Monday, February 11, 2013

Blackout Haunted House Testimonials Part 3: Off Season NYC Winter Haunt (2013)

For Part 3, I have treat for you. Survivor "Wrapped in Plastic" discusses HER thoughts about the infamous off season Winter experience. Men and Women alike attended this haunt and it left a crater sized mind fuck in our heads.

Seriously, the shit we did for this goddamn free t-shirt was insane.

Before I post my own review of Blackout Haunted House's NYC Off Season Winter Haunt, I believe it's necessary you get different perspectives of the others who attended well. Collected below and in the upcoming days are reviews and testimonials of some of the brave "Survivors" who dared to go where only a few decided to tread. You'll hear from men and women who decided to attain glorious bragging rights to the horror interactive theater production that is Blackout. Some are hardcore veterans while others are semi new. But all are bizarrely addicted to the adrenaline rush of being the protagonist of their own horror movie.

Check back at midnight over the next few weeks as you hear from the brave souls who survived.


For the first time in four events, I left Blackout laughing. Granted, it was a wild-eyed, shell-shocked, half-hysterical kind of laughter, but the experience left me giddy. Over the span of 45 (sometimes too-long, sometimes too-short) minutes, I had faced up to my greatest fears, performed in acts that left me tearful and delighted, and left trembling and transcendent from the heady rush of adrenaline that Blackout produces so well.

More so than in the past, a clearly defined narrative dictates the overall structure of this show. This is the first time I've felt Blackout move definitively past the realm of walk-through haunted house and into being an act of immersive psychological theater. There's no doubt that this is a play, but a play unlike any you've ever seen before, made that much more effective by your involvement as the ostensible protagonist of the story. The caliber of performances and aesthetics of the set design are on par with any traditional staged play I've seen and certain themes echo throughout that remind you that this is still theatre, only evolved.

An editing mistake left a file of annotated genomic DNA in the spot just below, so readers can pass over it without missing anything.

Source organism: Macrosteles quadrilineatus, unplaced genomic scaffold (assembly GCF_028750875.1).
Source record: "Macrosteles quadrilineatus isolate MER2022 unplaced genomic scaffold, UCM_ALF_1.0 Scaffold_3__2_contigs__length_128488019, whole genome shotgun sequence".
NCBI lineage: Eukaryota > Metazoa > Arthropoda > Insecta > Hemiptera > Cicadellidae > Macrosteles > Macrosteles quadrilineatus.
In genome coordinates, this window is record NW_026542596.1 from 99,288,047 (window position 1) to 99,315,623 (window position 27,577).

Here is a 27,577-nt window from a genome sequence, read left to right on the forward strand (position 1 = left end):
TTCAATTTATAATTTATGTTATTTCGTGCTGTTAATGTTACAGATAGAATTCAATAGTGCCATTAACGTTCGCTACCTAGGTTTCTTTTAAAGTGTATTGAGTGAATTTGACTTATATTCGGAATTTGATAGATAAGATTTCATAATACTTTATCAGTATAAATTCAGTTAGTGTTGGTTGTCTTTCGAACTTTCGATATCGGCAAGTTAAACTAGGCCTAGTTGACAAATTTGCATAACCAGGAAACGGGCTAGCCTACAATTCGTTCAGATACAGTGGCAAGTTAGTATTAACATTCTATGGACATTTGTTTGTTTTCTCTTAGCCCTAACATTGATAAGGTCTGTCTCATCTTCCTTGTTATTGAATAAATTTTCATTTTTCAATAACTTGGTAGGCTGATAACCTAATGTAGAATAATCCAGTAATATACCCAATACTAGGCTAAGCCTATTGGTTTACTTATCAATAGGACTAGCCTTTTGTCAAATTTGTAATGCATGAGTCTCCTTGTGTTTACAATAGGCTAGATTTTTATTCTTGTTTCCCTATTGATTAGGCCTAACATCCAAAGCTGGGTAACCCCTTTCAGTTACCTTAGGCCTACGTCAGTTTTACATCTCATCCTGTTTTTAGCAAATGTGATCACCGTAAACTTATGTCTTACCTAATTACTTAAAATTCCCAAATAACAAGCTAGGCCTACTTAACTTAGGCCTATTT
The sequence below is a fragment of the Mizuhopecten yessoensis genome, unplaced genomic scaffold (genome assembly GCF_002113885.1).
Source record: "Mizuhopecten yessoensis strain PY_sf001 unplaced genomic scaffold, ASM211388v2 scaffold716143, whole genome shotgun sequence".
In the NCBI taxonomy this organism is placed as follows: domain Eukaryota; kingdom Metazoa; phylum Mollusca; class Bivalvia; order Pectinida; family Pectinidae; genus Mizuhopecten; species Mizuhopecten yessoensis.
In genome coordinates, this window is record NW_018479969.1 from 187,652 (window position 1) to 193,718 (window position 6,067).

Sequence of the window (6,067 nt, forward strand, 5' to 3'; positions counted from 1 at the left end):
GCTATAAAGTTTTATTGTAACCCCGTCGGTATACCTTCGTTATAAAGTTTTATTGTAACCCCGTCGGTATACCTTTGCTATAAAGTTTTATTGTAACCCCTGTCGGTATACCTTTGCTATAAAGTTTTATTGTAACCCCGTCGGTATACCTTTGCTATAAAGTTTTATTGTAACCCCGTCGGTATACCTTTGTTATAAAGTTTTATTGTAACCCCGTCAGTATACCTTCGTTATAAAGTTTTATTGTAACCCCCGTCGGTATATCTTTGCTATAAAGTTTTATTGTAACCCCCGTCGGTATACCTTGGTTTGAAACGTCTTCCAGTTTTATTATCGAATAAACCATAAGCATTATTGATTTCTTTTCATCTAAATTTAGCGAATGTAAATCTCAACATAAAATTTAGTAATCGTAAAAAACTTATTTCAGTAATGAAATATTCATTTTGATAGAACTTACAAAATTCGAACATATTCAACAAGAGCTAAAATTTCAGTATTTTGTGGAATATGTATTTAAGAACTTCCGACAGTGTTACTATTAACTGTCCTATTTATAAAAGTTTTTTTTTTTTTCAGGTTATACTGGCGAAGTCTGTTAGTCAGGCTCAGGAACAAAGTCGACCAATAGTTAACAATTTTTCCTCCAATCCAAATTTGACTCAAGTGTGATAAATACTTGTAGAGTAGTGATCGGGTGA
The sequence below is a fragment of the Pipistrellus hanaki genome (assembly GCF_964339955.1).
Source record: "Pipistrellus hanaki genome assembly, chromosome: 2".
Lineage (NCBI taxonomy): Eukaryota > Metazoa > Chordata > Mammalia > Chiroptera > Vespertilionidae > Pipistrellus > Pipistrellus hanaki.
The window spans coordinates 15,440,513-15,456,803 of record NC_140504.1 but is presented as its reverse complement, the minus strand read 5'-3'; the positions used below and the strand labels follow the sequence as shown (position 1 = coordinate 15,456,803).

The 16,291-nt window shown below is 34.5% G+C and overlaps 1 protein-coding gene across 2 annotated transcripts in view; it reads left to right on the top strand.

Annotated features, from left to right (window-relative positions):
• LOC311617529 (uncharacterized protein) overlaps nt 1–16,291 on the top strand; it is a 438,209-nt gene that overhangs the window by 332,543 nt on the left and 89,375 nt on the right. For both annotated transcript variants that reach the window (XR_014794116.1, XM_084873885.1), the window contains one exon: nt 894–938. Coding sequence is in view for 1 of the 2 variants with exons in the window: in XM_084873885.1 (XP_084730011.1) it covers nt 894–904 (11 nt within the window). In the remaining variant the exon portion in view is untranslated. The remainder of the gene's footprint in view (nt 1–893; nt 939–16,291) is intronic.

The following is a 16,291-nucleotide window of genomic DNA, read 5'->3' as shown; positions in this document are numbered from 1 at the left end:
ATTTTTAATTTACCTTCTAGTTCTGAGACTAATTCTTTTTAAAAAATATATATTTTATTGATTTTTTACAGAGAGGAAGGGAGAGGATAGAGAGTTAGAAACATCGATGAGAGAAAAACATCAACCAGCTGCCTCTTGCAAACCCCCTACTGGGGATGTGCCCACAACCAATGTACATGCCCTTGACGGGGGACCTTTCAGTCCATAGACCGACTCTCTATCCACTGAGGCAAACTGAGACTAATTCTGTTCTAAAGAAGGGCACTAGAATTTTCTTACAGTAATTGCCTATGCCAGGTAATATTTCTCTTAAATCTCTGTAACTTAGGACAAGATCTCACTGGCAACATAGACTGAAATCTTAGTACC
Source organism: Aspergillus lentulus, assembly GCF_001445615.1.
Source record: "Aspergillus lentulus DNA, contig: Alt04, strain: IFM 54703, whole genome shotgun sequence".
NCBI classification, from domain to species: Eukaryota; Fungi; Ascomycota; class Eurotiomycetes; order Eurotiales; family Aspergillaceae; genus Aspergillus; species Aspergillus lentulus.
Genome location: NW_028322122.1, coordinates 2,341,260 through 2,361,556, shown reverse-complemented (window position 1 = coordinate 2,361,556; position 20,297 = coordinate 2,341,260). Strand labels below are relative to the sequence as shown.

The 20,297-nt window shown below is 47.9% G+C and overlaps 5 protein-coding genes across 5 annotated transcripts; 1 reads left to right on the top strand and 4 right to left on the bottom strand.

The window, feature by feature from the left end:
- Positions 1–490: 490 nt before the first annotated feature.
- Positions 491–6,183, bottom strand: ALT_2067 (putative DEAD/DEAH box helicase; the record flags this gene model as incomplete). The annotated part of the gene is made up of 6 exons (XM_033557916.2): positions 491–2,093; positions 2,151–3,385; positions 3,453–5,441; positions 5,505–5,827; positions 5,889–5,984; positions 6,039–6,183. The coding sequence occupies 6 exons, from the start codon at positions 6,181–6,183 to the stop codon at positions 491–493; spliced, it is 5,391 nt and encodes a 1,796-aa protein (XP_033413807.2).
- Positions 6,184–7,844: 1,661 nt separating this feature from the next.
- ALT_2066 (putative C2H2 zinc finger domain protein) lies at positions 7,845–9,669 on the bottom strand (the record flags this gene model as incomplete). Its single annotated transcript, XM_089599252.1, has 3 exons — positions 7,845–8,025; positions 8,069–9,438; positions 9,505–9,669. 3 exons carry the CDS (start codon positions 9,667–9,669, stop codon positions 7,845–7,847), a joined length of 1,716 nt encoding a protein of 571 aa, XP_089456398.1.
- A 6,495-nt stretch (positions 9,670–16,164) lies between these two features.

The rooms are almost elegant in their simplicity. Even those that you immediately recognize as places of horror are carefully arranged so as to frame you and the actors in such a way that you can't forget that You Are Here and that you are a part of this and that really, you only have yourself to blame for it. The actors move as wolves around you, the sacrificial lamb cut off from your flock, always with a reservation of energy and an underlying threat of violence liable to explode at any moment. And it will. And it does.

These images, yellowed flashbulb snaps of me and them and us together and even rooms of no one at all, are still as vivid to me as though they'd just occurred - mental Polaroids that cut through the rush of adrenaline that is at times deafening. In the past the constant movement through the scenes tended to make everything that happens to you a blur in recollection, but the stayed hand you see exercising careful control over each moment creates an experience that will lingers vivid long after the emotion settles out.

Subtlety is a key word. By comparison, Blackout's Halloween events are a 30-minute long roller-coaster ride in which you're jerked from one startling encounter to the next. This time, however, the limited number of scenes and increased length of performance this time gives ample room to settle into the moment.